Director (and co-writer): Abel Ferrara
Cast: Willem Dafoe, Christina Ferrara, Simon McBurney, Dounia Sichov
Abel Ferrara (King of New York, Bad Lieutenant) is back in a big way, setting his latest, a psychoanalytic nightmare — think Tarkovsky and Lynch in a boat crossing the Styx — in a Siberian dreamscape where Willem Dafoe offers refuge to visitors. – FNC 2020
Being unfamiliar with a lot of Abel Ferrara’s work other than Body Snatchers (review, which I watched in the early days of the blog and early days of writing movie reviews so its not really insightful) and a little more familiar with Willem Dafoe’s work (who I do think is fairly underrated as an actor), Siberia was an abstract visual feast that dived into some pretty bizarre segments.
Visually, Siberia is a treat both in its setting in the middle of isolated Siberian winterscape starting off at an inn run by Willem Dafoe’s character who gives refuge to people passing where he doesn’t understand what they say most of the time and quickly moving through this wintery land via dog sled on a journey to an unknown destination and landing in some caves and other interesting places leading to deserts and such. I already said it before, its really out there and because of that, its easy to get lost but somehow, I feel like its meant to reflect on this character of Willem Dafoe as he moves through these scenes reflecting on this own life and whatever feelings that he’s getting as it blends into the different places that he is. The imagery, the atmosphere and the cinematography is fantastic even if I might not have quite understood everything that was going on. In fact, all those elements together crafts what it describes as a nightmare which I do agree with as a lot of it is very unsettling even sometimes in how its scripted and the dialogue.
Willem Dafoe does grab this character, Clint in a rather mesmerizing way. He fits into this role in a fairly convincing fashion molding, facing each blend of reality and hallucination into this interesting character going through different dilemmas (I’m not sure if that’s the right word to use here). In some scenes, it feels like his character is having this confrontation with himself and there’s something very intense here that needs to be understood under all the abstract elements. There is a limited amount of dialogue going on and yet in a very subtle and subconscious way, we do know a lot more about Clint’s character by the end.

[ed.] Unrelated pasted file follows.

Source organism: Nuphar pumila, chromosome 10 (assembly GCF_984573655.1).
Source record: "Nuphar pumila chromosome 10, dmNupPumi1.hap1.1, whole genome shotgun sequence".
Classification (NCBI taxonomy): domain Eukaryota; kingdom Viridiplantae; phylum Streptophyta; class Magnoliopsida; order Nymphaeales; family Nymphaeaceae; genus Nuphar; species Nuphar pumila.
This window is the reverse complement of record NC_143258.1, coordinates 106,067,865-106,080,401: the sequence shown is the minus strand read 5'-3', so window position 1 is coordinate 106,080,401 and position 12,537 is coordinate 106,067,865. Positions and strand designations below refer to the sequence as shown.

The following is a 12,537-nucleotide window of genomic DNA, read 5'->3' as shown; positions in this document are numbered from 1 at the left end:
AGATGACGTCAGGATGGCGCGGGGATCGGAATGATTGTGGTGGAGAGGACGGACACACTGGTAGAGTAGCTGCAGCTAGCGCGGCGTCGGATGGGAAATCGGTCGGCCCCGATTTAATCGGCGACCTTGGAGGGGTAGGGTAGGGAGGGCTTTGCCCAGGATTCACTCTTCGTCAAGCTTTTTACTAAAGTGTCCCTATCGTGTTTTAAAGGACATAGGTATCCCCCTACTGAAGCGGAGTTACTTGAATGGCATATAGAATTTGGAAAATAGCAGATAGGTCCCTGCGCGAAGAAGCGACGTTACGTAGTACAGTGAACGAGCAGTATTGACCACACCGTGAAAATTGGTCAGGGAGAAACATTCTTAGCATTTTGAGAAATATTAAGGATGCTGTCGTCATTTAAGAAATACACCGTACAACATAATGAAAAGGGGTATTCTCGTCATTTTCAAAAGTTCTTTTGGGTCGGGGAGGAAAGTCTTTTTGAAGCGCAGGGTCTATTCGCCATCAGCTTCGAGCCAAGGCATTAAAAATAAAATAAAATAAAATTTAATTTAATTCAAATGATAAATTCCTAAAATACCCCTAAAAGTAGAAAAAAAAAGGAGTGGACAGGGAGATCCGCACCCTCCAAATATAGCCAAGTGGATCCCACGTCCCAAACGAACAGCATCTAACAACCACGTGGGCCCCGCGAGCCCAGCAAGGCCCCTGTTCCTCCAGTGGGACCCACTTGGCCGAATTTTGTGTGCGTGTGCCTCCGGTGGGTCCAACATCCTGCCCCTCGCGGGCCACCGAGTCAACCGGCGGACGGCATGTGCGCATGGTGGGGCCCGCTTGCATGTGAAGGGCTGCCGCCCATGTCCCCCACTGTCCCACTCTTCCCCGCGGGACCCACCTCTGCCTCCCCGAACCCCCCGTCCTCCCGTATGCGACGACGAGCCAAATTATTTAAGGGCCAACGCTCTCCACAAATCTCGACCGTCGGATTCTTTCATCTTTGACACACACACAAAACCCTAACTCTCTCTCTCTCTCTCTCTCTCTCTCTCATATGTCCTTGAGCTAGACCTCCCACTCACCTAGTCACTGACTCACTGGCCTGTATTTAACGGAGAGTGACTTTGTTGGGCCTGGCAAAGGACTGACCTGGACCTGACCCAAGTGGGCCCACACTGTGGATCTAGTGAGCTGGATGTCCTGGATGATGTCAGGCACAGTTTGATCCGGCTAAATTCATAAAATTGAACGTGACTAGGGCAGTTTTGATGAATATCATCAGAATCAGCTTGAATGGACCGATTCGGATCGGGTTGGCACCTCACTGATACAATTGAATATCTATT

While Siberia might not be exactly my cup of tea, it sure seemed like in all the oddities and bizarre nightmares, there is something ripe for discussion about human relationships and Clint’s character and the depth of each of the scenarios of what is reality and hallucination because it does jump from different climates and it does feel disjointed without fully understanding this whole movie. Siberia is a tough movie to talk about because of how unusual everything is but after having a few chats with others who are more familiar with Abel Ferrara’s work, it does seem to be right on track with his style (which is something I’m going to explore further and hopefully come back to follow-up with a better understanding). If Ferrara’s work is something that you enjoy, this might be one to check out especially since I did appreciate the cinematography and Dafoe’s performance. On a final note though, I might not be the best person to vouch for this movie at this point but Siberia is unique, that point I am absolutely certain of.
*Siberia is currently available on Festival du Nouveau Cinema that runs until October 31st, 2020*